Wednesday, July 27, 2005

Reports from Le Tour de France

One of the teammates from the Boston Road Club made it across the Pond to attend a few stages of the Tour de France this year. Check out his photos and commentary here.

A quote from the mighty Kioko,

"I rode up Pla D'Adet where Hincapie won and I have a new respect for the tour riders after doing it. Pla D'Adet is a Hors Category climb which was like the beginning of hill number 5 on the Tuesdays hill ride but stretched out for 6 miles with crazy switchbacks. I had to take 4 breaks going up because it was so steep and I almost threw up."

Climb rating = Barf Worthy

Sunday, July 24, 2005

Cyclocross in July

Cross Nationals in Providence, RI. This will be a blast. I am beside myself with anticipation. As a matter of fact, I could feel the adrenaline pumping through my body like some enraged serpent of excitement as I contemplated lining up for the start.

I fell in love with cyclocross in 2003, the first season I tried it. The atmosphere around cross races is less intense than road races and crits; The idle chatter that takes place at cross race starts is usually absent at road events. Cross is just as, if not more intense than road events, but there is certainly less of an "edge" in the mood. I like the fusion between mountain bike and road bike racing, as both cultures bring their distinctive feel to the events.

Autumn is a beautiful season in New England; the trees are bursting into their multi-colored displays of oranges, reds, and yellow, and there is a cool nip in the air, reminding us that summer is gone and winter is on the way. The races are short, and easier to view for spectators, making it a place where more friends and family can gather to share in the racers' enthusiasm for the sport. It's nice to take a feed from my wife at a race, it's just another form of support spouses and friends show for one and other. The potential for beautiful races outweigh the potential for the soggy and cold ones that make us question waking up at 5:30AM to make it to the race.

I am not sure what motivated me to buy an old Univega touring frame from Bikes not Bombs in Roxbury for $70.00 with the intention of building a cross bike. I was working at Harris Cyclery at the time; being surrounded by all kinds of bicycles and parts, from NOS Dura-Ace seatposts to Brooks saddles to Miche track hubs, fostered some sort of bicycle construction virus. I just wanted to build bikes that I could ride.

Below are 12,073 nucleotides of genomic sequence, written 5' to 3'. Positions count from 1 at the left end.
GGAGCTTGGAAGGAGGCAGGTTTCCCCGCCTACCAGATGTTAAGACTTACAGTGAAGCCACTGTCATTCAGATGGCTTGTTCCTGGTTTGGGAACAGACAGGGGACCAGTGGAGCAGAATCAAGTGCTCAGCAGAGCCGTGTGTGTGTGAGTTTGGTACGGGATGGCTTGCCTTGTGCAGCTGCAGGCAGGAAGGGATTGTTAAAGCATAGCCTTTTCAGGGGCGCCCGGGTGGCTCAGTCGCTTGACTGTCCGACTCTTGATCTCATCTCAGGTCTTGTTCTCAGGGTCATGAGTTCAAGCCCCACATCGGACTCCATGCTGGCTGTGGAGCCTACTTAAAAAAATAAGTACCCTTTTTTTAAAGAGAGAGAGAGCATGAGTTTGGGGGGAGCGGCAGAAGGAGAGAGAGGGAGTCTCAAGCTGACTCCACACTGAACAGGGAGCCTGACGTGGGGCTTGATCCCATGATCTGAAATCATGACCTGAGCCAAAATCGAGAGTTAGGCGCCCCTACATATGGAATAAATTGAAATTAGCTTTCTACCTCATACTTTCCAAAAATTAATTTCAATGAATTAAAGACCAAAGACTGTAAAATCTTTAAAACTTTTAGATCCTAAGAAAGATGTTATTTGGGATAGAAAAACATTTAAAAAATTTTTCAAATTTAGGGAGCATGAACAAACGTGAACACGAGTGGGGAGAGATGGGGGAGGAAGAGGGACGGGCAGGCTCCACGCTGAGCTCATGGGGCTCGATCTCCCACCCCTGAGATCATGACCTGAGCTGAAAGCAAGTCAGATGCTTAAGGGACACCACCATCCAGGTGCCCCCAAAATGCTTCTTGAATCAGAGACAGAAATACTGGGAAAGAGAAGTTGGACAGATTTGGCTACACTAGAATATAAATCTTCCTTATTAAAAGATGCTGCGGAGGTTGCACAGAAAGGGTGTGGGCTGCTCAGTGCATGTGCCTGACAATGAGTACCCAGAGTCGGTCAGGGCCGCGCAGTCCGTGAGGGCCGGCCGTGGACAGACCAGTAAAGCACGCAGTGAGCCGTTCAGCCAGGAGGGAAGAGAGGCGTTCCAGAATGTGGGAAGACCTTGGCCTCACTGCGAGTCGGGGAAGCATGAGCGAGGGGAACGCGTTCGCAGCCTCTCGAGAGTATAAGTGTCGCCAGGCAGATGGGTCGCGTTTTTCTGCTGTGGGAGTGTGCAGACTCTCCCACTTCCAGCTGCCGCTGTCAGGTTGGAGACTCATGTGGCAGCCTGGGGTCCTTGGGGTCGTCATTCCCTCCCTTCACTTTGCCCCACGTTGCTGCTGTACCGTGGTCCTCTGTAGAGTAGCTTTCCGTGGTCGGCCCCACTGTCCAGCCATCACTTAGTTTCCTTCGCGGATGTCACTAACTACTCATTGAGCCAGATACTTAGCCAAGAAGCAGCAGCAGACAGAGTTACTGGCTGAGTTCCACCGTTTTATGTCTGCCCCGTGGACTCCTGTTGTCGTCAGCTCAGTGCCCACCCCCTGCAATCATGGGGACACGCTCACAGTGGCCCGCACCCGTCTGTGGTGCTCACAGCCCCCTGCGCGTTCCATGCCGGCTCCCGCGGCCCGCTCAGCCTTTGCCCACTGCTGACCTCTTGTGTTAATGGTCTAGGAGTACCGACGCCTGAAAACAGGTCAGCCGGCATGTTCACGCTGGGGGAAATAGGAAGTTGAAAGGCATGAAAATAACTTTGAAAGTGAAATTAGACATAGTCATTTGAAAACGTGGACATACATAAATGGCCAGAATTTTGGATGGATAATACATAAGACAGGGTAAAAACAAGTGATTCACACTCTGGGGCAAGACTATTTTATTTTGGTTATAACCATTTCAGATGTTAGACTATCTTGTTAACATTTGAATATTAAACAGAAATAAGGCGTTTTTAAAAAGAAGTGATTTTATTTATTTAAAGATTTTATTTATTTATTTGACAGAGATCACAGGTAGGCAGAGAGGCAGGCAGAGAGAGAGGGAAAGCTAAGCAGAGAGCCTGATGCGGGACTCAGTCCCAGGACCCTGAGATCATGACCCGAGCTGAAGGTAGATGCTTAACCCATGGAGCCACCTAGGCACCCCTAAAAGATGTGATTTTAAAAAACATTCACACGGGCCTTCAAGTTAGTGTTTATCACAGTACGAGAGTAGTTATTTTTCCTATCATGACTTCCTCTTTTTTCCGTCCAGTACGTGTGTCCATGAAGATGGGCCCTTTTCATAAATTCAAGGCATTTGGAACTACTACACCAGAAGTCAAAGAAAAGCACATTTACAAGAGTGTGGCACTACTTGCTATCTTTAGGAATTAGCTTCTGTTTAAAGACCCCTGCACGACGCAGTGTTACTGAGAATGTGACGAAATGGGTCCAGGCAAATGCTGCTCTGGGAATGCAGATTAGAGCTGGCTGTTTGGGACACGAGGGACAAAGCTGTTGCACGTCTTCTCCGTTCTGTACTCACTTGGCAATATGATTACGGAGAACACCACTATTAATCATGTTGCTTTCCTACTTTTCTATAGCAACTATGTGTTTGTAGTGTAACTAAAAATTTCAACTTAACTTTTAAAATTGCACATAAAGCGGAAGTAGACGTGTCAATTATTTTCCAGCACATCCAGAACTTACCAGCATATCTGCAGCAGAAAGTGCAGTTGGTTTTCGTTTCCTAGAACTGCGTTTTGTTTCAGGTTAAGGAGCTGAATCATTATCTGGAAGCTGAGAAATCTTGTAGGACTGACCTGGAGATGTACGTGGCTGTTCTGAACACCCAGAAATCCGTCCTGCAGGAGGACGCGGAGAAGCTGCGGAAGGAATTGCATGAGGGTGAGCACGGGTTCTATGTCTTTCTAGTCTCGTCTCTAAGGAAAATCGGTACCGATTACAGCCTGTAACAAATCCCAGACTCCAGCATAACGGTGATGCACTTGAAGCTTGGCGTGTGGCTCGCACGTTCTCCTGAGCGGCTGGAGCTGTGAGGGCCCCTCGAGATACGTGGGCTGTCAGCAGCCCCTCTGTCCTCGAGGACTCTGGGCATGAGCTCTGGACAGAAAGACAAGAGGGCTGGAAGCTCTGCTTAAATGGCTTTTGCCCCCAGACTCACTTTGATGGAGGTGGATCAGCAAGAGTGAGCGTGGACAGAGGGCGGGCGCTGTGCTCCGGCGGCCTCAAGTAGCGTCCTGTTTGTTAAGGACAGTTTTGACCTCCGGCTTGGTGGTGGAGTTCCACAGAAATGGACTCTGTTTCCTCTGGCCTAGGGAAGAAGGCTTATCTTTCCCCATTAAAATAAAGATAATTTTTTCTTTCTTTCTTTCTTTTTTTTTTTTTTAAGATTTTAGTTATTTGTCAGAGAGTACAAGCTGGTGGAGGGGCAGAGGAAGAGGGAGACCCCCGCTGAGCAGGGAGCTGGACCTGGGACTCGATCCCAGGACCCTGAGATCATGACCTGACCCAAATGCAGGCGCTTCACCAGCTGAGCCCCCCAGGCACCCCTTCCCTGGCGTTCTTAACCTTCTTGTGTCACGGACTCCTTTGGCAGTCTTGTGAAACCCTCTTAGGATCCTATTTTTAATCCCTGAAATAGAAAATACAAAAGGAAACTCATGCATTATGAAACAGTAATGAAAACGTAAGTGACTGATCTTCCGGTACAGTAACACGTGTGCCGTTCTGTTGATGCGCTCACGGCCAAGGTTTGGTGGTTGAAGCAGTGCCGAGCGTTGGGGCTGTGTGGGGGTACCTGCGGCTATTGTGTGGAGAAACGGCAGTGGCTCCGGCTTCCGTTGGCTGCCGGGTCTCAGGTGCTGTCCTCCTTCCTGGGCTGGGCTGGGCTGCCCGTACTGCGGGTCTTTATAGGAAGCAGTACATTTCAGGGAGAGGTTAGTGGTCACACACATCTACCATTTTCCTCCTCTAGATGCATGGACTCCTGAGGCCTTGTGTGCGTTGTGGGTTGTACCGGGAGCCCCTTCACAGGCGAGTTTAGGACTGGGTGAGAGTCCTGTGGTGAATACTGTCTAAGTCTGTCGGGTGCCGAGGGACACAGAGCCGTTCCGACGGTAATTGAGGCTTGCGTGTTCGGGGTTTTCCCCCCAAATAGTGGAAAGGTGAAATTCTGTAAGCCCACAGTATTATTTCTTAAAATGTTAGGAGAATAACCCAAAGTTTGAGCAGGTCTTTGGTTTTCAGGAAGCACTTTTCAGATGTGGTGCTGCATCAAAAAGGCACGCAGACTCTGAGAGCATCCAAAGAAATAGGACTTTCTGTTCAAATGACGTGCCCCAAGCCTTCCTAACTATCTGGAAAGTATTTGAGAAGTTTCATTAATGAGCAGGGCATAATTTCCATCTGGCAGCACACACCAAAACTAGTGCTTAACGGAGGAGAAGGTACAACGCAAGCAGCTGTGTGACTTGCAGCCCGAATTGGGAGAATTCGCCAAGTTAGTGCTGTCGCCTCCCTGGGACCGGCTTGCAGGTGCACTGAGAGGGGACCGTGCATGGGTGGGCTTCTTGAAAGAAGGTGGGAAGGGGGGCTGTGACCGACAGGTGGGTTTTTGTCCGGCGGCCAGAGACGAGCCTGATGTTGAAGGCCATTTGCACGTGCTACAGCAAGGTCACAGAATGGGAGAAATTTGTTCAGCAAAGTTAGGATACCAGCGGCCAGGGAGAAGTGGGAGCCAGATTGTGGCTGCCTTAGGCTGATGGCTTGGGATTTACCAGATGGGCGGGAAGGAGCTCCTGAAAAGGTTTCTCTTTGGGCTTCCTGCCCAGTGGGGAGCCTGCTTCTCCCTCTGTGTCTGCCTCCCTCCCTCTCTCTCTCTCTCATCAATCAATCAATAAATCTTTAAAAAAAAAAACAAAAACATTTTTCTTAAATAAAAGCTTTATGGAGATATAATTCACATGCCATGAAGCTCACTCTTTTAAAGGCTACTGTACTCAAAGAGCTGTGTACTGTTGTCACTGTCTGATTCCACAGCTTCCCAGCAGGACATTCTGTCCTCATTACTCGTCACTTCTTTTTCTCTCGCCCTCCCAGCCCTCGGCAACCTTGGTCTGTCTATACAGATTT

With a classic novice unfamiliarity, and an under-appreciation for the strength of road components, I assumed cross bikes needed to be built like tanks. The frame weighed something like 5 pounds, with beefy Sun CR-18 36 hole rims laced with DT triple butted spokes to LX hubs. The wheels weighed about 5 pounds too! Weight was a non-issue, and it showed. The bike weighed in at about 27 pounds. Heaving that thing onto my shoulder for some of the long run ups made me understand why weight becomes an issue in 'cross.

I spent the entire 2003 cross season racing the C-race, to get familiar with the techniques and bodily demands. I managed a few podium finishes, and enjoyed myself immensely.

I am learning how to post pictures to the blog. I am already thinking about 'cross, I decided to put this one taken by Sheldon Brown at the Gloucester ECV Gran Prix of Cyclocross Race in October of 2004. It was a great weekend of racing at picturesque Stage Fort Park in Gloucester, Massachusetts. I'm pretty tired in this shot...my mouth's hanging open.

Maybe we will see Mr. Lance Armstrong at this year's Cyclocross Nationals in Providence, RI? He mentions the sport as something he may dabble in for fun as he enters retirement. This paragraph appears in today's NYTimes:

"He said he might dabble in triathlons, marathons, cyclocross events, for the pure jock pleasure of them. And he said he would spend time with his three children, who were by his side this weekend, the last of his career."



Racing Cross (my favorite) in Gloucester, MA

Friday, July 22, 2005

Big Box Greening

Wal*Mart is received some positive press from Renewable Energy Access and Solar buzz recently for its adoption of green technologies at a new Supercenter in Texas. RenewableEnergyAccess.com's article, Wal-Mart Deploys Solar, Wind, Sustainable Design appeared July 22nd, while Solarbuzz's article, RWE SCHOTT Solar Lights Up New Experimental Renewable Energy Wal-Mart Solar Panels appeared July 21st. Media outlets from Grist Magazine to The Wall Street Journal have mentioned Wal*Mart's new efforts at social responsibility as most publicity about Wal*mart has been overwhelmingly negative over the past few years.